ASIA: Enforced Disappearances Continue With Zero Accountability and Blanket Impunity

An Oral Statement to the 51st Regular Session of the UN Human Rights Council from the Asian Legal Resource Centre (ALRC)

Mr. Vice President:

The Asian Legal Resource Centre (ALRC) welcomes the comprehensive report of the Working Group on Enforced or Involuntary Disappearances (WGEID) and appreciates its prompt interventions in response to reprisals against the victims’ families and human rights defenders who keep working on the issue defying multiple forms of challenges.

We are seriously concerned over the behaviours of the states where documenting the cases of enforced disappearances and cooperating with the United Nations Human Rights Mechanisms is considered to be ‘anti-state activities’.

In May 2022, Bangladesh officially replied to a Joint Urgent Action of eight Special Procedures mandates including the WGEID1 where the Government stated, “ODHIKAR’s cooperation with the UN human rights mechanism has been considered as anti-State and anti-Government activity”2. Subsequently, the government has cancelled the human rights organisation’s registration as an NGO while its top leaders are now facing prosecution for documenting extrajudicial killings committed in 2013.

After the High Commissioner Michelle Bachelet’s visit the families of disappeared victims face coercion, HRDs are intimidated and the relatives of exiled journalists living in the country are facing judicial harassments.

The Chairperson the Asian Federation Against Involuntary Disappearances (AFAD) Khurram Parvez3 , a leading rights advocate against enforced disappearance, has been arbitrarily detained under the draconian Unlawful Activities Prevention Act (UAPA)-1967 by the Government of India since 22 November 2021.

The Office on Missing Persons in Sri Lanka is made ineffective and inactive in absence of resources, which has halted the process of affording justice to the aggrieved families in that country. The victims of disappearances under military dictator Suharto still await justice in Indonesia as actions have been very much slowed down.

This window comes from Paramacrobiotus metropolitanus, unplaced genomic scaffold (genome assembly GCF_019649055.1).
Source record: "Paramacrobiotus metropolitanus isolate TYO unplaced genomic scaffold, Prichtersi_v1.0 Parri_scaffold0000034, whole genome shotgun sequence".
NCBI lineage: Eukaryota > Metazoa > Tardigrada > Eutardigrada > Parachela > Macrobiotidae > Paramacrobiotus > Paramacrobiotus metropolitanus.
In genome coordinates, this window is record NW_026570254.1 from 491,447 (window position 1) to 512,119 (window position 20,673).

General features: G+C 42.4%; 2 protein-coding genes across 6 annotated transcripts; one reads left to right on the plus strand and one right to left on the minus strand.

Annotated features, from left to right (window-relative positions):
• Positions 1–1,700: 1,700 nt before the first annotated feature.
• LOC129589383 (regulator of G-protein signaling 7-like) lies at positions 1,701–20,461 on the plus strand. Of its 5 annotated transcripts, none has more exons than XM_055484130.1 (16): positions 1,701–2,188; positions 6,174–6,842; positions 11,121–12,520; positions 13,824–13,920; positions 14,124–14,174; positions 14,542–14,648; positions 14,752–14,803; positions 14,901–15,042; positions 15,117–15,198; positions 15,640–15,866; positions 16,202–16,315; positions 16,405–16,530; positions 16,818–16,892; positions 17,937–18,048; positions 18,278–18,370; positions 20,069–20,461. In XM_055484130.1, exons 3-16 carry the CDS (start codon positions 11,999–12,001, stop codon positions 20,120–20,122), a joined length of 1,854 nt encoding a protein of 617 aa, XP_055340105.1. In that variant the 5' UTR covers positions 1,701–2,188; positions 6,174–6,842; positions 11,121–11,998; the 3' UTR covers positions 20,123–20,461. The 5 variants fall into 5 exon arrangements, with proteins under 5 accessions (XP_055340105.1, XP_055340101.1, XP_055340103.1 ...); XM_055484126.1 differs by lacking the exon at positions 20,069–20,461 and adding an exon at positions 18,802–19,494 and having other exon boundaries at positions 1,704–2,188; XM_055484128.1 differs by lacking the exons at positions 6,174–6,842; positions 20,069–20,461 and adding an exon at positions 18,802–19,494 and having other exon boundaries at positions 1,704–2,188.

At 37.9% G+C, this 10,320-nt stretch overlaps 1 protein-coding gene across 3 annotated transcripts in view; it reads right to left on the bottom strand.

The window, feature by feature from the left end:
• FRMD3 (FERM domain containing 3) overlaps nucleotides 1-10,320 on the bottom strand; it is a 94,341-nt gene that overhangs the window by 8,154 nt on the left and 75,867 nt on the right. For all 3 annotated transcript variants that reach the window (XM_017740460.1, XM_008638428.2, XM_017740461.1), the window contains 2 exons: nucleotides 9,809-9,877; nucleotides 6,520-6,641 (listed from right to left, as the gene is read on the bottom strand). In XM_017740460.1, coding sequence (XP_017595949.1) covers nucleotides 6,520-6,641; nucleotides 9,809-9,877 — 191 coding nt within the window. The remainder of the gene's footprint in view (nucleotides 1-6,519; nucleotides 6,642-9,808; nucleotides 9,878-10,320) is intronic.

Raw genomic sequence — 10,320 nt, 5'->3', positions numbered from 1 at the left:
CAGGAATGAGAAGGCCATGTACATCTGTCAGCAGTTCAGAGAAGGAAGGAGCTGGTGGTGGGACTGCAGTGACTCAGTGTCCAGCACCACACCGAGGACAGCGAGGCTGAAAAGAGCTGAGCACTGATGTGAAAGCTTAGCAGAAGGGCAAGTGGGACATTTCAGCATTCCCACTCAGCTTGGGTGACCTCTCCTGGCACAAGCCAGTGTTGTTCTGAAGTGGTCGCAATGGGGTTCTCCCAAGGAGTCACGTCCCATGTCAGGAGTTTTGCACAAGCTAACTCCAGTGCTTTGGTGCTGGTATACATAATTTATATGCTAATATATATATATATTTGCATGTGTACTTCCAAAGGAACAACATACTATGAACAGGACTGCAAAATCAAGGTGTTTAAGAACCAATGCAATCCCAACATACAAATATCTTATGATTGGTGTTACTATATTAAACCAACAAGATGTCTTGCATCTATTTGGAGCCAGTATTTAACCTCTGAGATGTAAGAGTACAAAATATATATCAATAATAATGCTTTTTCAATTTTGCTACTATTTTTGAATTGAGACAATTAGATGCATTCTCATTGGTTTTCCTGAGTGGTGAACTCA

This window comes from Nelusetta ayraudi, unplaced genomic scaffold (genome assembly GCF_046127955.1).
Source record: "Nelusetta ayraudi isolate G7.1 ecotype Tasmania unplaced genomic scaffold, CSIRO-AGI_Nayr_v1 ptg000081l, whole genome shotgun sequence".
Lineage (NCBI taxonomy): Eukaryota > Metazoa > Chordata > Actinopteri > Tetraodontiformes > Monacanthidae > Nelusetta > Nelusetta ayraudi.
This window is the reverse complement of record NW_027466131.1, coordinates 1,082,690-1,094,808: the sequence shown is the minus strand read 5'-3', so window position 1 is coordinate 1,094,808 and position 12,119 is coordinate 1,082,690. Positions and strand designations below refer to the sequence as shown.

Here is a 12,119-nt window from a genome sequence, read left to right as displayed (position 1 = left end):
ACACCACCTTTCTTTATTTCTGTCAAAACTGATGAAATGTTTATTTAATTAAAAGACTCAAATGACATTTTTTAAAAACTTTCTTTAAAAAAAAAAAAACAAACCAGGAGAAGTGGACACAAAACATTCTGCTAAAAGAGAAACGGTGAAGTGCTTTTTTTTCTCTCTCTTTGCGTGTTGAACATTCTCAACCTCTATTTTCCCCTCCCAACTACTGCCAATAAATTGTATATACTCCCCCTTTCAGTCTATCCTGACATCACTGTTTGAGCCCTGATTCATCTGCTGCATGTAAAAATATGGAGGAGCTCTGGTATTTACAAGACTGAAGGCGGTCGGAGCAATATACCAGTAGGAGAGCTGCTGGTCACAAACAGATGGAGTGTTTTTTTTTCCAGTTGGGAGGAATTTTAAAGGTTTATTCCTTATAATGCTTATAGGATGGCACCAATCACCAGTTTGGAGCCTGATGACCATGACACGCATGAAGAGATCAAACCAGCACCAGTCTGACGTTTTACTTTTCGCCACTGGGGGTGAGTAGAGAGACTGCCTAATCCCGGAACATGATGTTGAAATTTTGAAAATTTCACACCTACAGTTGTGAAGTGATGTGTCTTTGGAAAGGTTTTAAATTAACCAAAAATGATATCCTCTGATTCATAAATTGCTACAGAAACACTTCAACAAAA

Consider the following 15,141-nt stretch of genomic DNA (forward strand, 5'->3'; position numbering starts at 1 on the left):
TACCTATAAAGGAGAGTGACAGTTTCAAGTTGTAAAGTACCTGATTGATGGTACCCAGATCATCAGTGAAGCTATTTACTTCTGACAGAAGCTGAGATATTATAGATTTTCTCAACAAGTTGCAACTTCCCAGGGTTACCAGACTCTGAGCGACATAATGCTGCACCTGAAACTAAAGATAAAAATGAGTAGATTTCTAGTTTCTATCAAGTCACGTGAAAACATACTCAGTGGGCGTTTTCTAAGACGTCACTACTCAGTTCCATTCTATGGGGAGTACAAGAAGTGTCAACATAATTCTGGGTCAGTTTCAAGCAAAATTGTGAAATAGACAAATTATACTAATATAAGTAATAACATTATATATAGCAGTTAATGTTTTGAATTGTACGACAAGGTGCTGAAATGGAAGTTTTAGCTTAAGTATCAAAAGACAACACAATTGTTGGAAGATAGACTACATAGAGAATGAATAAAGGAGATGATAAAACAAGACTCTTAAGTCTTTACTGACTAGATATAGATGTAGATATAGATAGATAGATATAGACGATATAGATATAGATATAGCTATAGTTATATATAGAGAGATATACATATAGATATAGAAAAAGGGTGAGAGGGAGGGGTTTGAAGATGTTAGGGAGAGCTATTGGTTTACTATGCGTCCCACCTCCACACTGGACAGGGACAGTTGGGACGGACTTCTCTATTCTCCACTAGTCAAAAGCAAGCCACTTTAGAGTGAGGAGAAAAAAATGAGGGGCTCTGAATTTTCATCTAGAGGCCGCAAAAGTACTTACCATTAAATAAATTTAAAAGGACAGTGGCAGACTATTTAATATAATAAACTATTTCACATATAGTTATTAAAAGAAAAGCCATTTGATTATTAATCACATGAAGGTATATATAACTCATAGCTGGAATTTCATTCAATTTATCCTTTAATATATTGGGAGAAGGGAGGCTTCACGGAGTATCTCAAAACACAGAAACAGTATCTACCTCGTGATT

Competent institutions equipped with systems of checks and balances urgently need to stop enforced disappearance and ensuring justice to the families. We urge the Working Group to keep working to address the massive challenges regarding enforced disappearances.

Thank you, Mr. Vice President.

UN Web TV Video Link: (For watching the Statement at the UN Web TV, please click the video link at 01:40:15 to find Asian Legal Resource Centre)

[1] WGEID’s Annual Report submitted to the 51st Regular Session of the UN Human Rights Council: https://documents-dds-ny.un.org/doc/UNDOC/GEN/G22/448/25/PDF/G2244825.pdf?OpenElement

[2] Reply of the Permanent Mission of the People’s Republic of Bangladesh on 12 May 2022 to eight Special Procedures mandates’ Joint Urgent Action: https://spcommreports.ohchr.org/TMResultsBase/DownLoadFile?gId=36948

[3]Bio of Khurram Parvez by United States Commission on International Religious Freedom: https://www.uscirf.gov/religious-prisoners-conscience/forb-victims-database/khurram-parvez

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The Asian Legal Resource Centre (ALRC) works towards the radical rethinking & fundamental redesigning of justice institutions in Asia, to ensure relief and redress for victims of human rights violations, as per Common Article 2 of the International Conventions. Sister organisation to the Asian Human Rights Commission, the ALRC is based in Hong Kong & holds general consultative status with the Economic & Social Council of the United Nations.

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